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Gas Price Fundamentals 'Rather Bearish' -- Barclays

Natural gas price fundamentals are "rather bearish" going into winter, and the continued turmoil in the financial markets likely will depress prices through 2009, said Barclays Capital energy analysts.

Based in part on growing U.S. gas reserves, combined with weaker economic conditions and recent mild weather, Barclays analysts adjusted their 4Q2008 average U.S. gas price to $7/MMBtu, which is down from an earlier estimate of $8/MMBtu. The Barclays energy team in September had estimated 2009 gas prices would average $8.35/MMBtu; it now estimates that gas prices in the coming year will average $7.65.

Analysts George Hopley, Biliana Pehlivanova and Michael Zenker offered few positives for gas bulls in their Natural Gas Weekly Kaleidoscope, which was issued last Tuesday.

"Getting an accurate read on natural gas fundamentals remains an elusive goal, if only because once that understanding is seemingly gained, the underlying trends have shifted again," wrote Hopley and company.

The analysts cited the Energy Information Administration's (EIA) U.S. gas reserves estimates for 2007, which was issued in October (see NGI, Oct. 20). EIA's reports "may be limited as a guide for future production, but even so, the large annual gains should not be discounted."

EIA's reserves estimates report "serves more to confirm what we suggested in 2007 and has been widely accepted, in stages, in 2008" concerning unconventional gas reserves, wrote the Barclays team. "While individual companies may report success in the latest exploratory effort, complemented by knowledge gained in further development activity, an awareness of larger trends may not be immediately apparent from single observations.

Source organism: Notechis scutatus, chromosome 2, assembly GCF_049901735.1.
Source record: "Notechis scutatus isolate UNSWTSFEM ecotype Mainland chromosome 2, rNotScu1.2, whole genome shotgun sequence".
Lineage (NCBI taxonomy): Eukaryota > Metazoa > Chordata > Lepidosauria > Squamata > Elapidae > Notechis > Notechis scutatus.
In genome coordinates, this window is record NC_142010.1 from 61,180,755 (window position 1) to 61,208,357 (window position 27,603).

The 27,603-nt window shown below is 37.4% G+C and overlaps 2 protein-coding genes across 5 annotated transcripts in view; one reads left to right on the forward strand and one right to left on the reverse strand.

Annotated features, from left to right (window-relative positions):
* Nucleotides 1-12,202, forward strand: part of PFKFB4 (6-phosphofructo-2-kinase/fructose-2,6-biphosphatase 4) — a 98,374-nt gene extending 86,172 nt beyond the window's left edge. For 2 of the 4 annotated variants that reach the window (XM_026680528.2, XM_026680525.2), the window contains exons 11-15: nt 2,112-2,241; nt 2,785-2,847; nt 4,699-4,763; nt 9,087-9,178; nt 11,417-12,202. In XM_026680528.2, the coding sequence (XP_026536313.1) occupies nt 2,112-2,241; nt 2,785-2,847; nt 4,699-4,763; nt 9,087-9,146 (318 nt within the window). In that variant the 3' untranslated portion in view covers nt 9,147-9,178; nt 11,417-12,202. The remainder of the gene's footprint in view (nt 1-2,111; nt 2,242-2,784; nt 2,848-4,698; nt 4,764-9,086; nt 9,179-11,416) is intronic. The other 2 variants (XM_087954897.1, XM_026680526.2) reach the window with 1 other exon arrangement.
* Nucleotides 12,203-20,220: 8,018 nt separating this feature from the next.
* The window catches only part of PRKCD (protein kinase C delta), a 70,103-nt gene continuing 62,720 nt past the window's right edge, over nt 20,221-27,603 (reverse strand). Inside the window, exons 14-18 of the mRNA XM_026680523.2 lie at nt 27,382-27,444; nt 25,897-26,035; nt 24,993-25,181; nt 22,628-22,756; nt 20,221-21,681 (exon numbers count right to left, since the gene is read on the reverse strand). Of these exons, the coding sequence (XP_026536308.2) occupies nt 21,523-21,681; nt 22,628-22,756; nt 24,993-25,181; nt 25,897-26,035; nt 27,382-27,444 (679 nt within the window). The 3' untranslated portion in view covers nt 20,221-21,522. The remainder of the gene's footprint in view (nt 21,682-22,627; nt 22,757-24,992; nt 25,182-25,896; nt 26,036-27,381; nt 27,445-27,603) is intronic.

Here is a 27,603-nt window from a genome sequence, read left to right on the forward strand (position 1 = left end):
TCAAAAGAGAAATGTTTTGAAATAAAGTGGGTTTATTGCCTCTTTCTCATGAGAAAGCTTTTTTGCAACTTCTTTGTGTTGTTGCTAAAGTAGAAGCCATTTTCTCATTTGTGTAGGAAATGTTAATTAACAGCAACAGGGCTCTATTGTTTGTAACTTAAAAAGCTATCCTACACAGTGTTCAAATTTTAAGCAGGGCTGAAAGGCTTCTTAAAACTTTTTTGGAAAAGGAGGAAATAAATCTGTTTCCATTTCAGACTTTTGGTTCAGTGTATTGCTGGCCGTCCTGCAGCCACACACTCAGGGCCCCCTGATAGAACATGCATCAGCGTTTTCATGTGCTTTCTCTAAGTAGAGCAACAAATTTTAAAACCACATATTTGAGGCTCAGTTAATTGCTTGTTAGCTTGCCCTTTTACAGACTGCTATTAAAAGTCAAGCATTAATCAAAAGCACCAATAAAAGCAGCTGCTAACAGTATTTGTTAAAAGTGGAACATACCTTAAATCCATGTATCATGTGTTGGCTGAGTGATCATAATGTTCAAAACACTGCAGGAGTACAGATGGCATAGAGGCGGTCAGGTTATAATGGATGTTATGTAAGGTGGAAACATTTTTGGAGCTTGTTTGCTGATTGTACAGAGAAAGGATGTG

"A plethora of companies repeating the same story of prolific resources and production potential meant that a shift to highlighting the unconventional was all but confirmed."

On an annual basis, EIA's estimate of the rate of annual gas production "appears relatively stable, if only marginally turning higher during 2007, reversing the decline since 2001," the analysts noted. "In contrast, changes in total dry gas reserves (net of production) have barely managed to outrun the rate of production, until last year when the next change surged, mostly as a result of extensions and net revisions."

In addition, "gas prices remain under pressure as the broader financial markets continue to suffer losses and mild weather so far has provided little support," the trio wrote. "Fundamentals are indeed rather bearish going into the winter with supply/demand balances looser by about 2 Bcf/d in 1Q2009." Still, the Barclays team believes that "the latest sell-off prices have overshot to the downside."

Winter weather should soon begin to lend support to an uptick in U.S. gas prices, said the analysts. They estimated that in the final three months of 2008 prices would average $7/MMBtu, and full-year 2008 should average $9.06/MMBtu.

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